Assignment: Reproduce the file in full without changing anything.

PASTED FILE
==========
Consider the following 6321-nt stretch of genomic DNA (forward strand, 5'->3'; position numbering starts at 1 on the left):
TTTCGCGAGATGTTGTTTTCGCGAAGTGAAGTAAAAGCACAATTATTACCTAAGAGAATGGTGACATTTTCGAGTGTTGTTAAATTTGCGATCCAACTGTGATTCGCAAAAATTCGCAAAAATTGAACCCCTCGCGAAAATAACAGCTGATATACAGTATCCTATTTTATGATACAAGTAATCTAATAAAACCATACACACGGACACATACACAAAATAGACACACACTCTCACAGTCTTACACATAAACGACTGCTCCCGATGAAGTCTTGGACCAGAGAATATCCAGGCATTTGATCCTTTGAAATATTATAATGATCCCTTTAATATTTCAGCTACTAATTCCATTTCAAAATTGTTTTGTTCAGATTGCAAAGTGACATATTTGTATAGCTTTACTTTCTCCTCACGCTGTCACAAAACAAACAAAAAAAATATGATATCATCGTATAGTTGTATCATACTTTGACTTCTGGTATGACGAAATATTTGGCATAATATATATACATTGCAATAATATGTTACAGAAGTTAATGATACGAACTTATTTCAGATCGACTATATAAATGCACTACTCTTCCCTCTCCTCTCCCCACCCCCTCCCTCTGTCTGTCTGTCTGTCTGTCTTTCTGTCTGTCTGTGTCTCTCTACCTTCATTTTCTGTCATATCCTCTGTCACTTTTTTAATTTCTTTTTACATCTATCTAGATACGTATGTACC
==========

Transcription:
Consider the following 6321-nt stretch of genomic DNA (forward strand, 5'->3'; position numbering starts at 1 on the left):
TTTCGCGAGATGTTGTTTTCGCGAAGTGAAGTAAAAGCACAATTATTACCTAAGAGAATGGTGACATTTTCGAGTGTTGTTAAATTTGCGATCCAACTGTGATTCGCAAAAATTCGCAAAAATTGAACCCCTCGCGAAAATAACAGCTGATATACAGTATCCTATTTTATGATACAAGTAATCTAATAAAACCATACACACGGACACATACACAAAATAGACACACACTCTCACAGTCTTACACATAAACGACTGCTCCCGATGAAGTCTTGGACCAGAGAATATCCAGGCATTTGATCCTTTGAAATATTATAATGATCCCTTTAATATTTCAGCTACTAATTCCATTTCAAAATTGTTTTGTTCAGATTGCAAAGTGACATATTTGTATAGCTTTACTTTCTCCTCACGCTGTCACAAAACAAACAAAAAAAATATGATATCATCGTATAGTTGTATCATACTTTGACTTCTGGTATGACGAAATATTTGGCATAATATATATACATTGCAATAATATGTTACAGAAGTTAATGATACGAACTTATTTCAGATCGACTATATAAATGCACTACTCTTCCCTCTCCTCTCCCCACCCCCTCCCTCTGTCTGTCTGTCTGTCTGTCTTTCTGTCTGTCTGTGTCTCTCTACCTTCATTTTCTGTCATATCCTCTGTCACTTTTTTAATTTCTTTTTACATCTATCTAGATACGTATGTACC